Biking and Art in the Twin Cities: An Exploration

Pretty much exactly a month ago, I moved to the greatest city in the United States. You wouldn’t see it if you weren’t looking or have bought into the notion that West Coast is Best Coast or East Coast is where the smarty pants are.

I moved to Minneapolis.

The Minneapolis Skyline from the modern art museum, the Walker.

I moved to a city where the skyscrapers never go above 800 feet and stay densely packed. I moved to a city that celebrates its Midwestern and Nordic roots maybe a little too much.  (But let’s be real, can you ever love lingonberry jam and cheese curds too much?) I moved to one of the best cities to bike in and also see world class art. All while being able to (mostly) afford rent and high quality avocado toast.

This post was inspired by ArtCrank, a pop up gallery that does shows of bicycle focused around the US and some in Europe. It was hosted at the Fulton production brewing facility, again one of the things to love about the Twin Cities. I biked to the arts district, on my bike I paid too much to seem more hip. And, as with anyone who is in love with a place and its culture, loved the show. They hung up art next to kegs of locally made and loved beer. Art was made by women, by emerging artists and also the star of the MN Proud art world, Adam Turman.

The first art work, by Fulton’s kegs.

It felt enjoyably haphazard and casual, the crowds sweating next to each other in spandex or the fabric of choice of the local hipsters, crinkled linen. I felt I belonged because I biked there with my own two chubby but well-intentioned legs who always think they are stronger than they are.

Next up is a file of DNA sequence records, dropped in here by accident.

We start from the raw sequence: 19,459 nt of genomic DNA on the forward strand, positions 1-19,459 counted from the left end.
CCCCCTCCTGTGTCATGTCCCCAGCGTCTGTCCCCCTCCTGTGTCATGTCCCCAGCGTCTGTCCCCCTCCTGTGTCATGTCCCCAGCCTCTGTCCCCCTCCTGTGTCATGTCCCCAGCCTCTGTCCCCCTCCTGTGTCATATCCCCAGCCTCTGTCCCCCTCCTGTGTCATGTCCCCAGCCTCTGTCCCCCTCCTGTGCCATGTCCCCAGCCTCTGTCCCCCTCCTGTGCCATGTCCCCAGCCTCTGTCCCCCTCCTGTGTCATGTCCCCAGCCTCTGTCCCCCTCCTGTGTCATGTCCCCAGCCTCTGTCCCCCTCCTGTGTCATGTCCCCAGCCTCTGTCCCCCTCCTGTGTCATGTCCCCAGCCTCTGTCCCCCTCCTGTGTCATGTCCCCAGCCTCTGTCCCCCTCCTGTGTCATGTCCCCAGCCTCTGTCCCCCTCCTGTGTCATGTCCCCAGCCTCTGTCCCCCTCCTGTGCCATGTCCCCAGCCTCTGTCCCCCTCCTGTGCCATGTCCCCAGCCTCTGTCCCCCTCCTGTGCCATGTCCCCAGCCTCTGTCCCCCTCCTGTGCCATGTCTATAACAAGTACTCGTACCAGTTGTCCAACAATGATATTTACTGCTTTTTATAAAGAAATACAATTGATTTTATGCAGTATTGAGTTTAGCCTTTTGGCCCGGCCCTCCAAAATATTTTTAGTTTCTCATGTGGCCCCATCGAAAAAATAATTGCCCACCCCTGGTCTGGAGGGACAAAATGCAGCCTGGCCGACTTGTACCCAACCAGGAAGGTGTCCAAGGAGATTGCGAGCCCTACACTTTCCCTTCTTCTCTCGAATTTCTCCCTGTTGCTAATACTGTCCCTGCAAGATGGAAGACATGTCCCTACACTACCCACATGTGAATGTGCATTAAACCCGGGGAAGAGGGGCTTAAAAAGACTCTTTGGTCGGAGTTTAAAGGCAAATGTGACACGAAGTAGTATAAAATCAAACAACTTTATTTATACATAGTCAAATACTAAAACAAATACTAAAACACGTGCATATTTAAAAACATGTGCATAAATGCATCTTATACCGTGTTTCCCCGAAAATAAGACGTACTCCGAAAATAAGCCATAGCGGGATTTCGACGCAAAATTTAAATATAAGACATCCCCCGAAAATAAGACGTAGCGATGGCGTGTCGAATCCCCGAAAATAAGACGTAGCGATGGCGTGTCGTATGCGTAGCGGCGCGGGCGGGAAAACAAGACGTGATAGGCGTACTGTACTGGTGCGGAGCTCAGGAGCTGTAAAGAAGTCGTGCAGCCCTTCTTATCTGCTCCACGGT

The show made me think about  how the convergence of biking, Midwestern stubbornness, progressiveness and a low cost of living make for a self sustaining biking and arts culture here. There were hundreds at that event, who were excited for the free bike valet and relatively cheap top-notch beer. And reading the artists’ statements only validated it. They kept talking about the validation of biking on 30 pound pieces of metal and rubber in all extreme weather. It’s a commitment, just like art making.

This was only reinforced by my trip to the social free night at the art museum I used to intern at, Mia. Being new to this city, I went to a pre-game at one of the best breweries around, Surly. I joined the Joyful Riders, who do a monthly community ride at a very accessible speed. They fixed my seat, we had beer, we biked 4 miles to the event and went to the monthly free late night at the museum. I talked to a couple people about why they loved biking, and it was the same reasons that people often mention for art making.

Artcrank again at Mia

“I have to slow down and really think in order to get where I need to be.”

“I see things differently than I normally do.”

“I get to meet cool people.”

So, when I talked to someone who works a local music venue that shares space with a bike shop, the Warming House, I found out that this also extends into the music world. It’s like people are naturally bringing two worlds together in a natural and organic way.

I’ve begun even to experience this wonderful feeling. My and my underexercised legs decided it was an amazing idea to bike from Saint Paul to my Minneapolis apartment, a 8 mile bike ride on a slow incline. I was sweaty, sticky and in low grade pain by the end of my poorly planned ride. But I also felt connected, free and healthy.

A sign of the long commitment to a trail.

I had brought my film camera, and kept stopping to take pictures of details of my path that I’d never see in a car or while walking. So in that, I could see why all these artists were basing at least some of their income on the convergence of these two disparate things.

All in all, I love the Cities and hope to keep writing about art, culture and biking.

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